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Processes for consideration of criminal appeals and UK Supreme Court applications
Monday, Jul 25, 2016
This update is to clarify some issues around procedures introduced last year for criminal appeals and applications to the UK Supreme Court
It is now over a year since we implemented changes to our procedures for dealing with applications for legal aid for criminal appeals, and the appropriate forms of criminal legal assistance available at different stages of the process for criminal appeals and applications to the UK Supreme Court. This also included new guidance in relation to legal assistance for late appeals.
The changes in connection with the general appeals and UK Supreme Court appeals took effect from Monday 13 April 2015. The changes were designed to help clarify the type and extent of cover, whether under A&A or legal aid, available at each stage of an appeal, and ensure that legal aid is made available, and remains available, for criminal appeals cases only in appropriate circumstances.
Although the changes have been working well, there still seems to be some confusion, particularly as to when an application for legal aid should be made for criminal appeals in sift cases. This update is designed to remove any confusion that still may exist about these procedures.
The procedures now cover appeals to the Sheriff Appeal Court as well as solemn appeals to the High Court. Special urgency cover under regulation 15 is only made available in the first instance for lodging appeals that are within the statutory time limit, and include the usual work undertaken in connection with the sift process until the completion of the process.
The grant of regulation 15 legal aid remains in force (and all approved steps chargeable) until such time as leave to appeal is granted (either in part or in full), or refused.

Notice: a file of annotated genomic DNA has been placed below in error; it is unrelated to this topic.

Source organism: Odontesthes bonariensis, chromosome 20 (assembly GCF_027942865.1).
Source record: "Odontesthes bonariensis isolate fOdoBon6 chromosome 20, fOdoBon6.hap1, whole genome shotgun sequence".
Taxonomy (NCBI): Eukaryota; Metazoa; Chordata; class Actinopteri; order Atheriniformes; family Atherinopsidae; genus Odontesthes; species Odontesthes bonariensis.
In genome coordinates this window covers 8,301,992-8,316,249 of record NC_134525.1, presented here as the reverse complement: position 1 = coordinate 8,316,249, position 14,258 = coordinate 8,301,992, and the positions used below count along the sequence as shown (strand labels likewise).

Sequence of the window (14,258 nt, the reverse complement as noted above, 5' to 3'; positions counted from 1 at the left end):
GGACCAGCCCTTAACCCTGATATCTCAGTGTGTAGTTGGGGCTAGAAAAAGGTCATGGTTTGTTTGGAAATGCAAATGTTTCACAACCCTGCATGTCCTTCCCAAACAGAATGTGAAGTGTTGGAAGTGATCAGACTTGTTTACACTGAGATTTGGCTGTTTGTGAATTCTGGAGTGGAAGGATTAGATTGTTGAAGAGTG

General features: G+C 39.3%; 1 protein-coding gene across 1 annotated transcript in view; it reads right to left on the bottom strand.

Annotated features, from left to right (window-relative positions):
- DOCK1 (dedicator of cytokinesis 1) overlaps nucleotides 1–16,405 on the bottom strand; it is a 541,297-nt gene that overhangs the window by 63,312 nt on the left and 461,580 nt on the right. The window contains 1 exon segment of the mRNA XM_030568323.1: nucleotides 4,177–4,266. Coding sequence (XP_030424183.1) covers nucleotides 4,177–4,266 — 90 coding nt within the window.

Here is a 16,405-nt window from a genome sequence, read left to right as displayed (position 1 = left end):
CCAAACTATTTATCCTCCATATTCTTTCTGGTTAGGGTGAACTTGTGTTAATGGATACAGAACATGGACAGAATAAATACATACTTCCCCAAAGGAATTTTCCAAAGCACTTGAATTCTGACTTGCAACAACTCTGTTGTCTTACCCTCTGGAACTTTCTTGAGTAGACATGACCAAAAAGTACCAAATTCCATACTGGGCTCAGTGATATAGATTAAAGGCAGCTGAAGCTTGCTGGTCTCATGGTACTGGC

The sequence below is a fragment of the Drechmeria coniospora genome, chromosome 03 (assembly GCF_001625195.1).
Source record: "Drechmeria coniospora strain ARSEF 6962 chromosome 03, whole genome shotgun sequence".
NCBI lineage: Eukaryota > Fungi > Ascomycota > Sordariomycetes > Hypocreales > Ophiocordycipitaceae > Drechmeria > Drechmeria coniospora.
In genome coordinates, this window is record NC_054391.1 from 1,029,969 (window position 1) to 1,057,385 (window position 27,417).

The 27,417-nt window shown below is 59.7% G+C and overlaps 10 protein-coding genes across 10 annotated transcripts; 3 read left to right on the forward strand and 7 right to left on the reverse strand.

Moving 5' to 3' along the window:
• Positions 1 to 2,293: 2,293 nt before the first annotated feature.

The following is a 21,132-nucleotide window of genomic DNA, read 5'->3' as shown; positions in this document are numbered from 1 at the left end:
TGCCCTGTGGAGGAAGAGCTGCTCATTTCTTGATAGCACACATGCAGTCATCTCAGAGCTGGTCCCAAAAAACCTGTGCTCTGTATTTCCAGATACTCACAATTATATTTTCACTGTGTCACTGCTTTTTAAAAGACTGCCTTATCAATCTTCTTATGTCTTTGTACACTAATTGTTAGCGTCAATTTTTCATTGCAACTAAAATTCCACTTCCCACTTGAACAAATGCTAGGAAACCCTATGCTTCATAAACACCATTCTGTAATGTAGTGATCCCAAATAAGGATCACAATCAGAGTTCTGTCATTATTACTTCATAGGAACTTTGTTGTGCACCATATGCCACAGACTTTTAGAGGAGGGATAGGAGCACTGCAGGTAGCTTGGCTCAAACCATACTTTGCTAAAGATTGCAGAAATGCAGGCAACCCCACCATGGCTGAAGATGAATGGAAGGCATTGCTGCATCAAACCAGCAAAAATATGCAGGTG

Where there is any failure, however, to meet a statutory time limit, regulation 15 cover falls with the expired time limit. In this event, the appeal is considered to be a “late appeal” and any further work is subject to the specific process set out below.
The only exception to this rule is where the solicitor has lodged timeous intimation of intention to appeal in terms of section 109 (1) of the Criminal Procedure (Scotland) Act 1995 and an extension of time is required to lodge the note of appeal (section 110(2) of the 1995 Act).
In these circumstances, the solicitor needs to request that SLAB extends the scope of the existing regulation 15 grant to include an application for extension of time. This work is not included within the regulation 15 grant as a matter of course. Work undertaken in such circumstances is not to be confused with a late appeal (see below).
No application for full legal aid for the appeal should be made until leave to appeal has been granted. The application should be lodged at the conclusion of the sift process with confirmation from Justiciary Office that leave to appeal has been granted.
It is important that the application is submitted at this stage as the grant of regulation 15 legal aid does not cover the preparation and conduct of the full appeal hearing. Legal aid shall be granted for the appeal at this point.
Applications for legal aid after part-grant of leave to appeal at the First or Second Sift
Where leave to appeal has been part-granted in the course of the sift process, an application for legal aid should be made at this stage.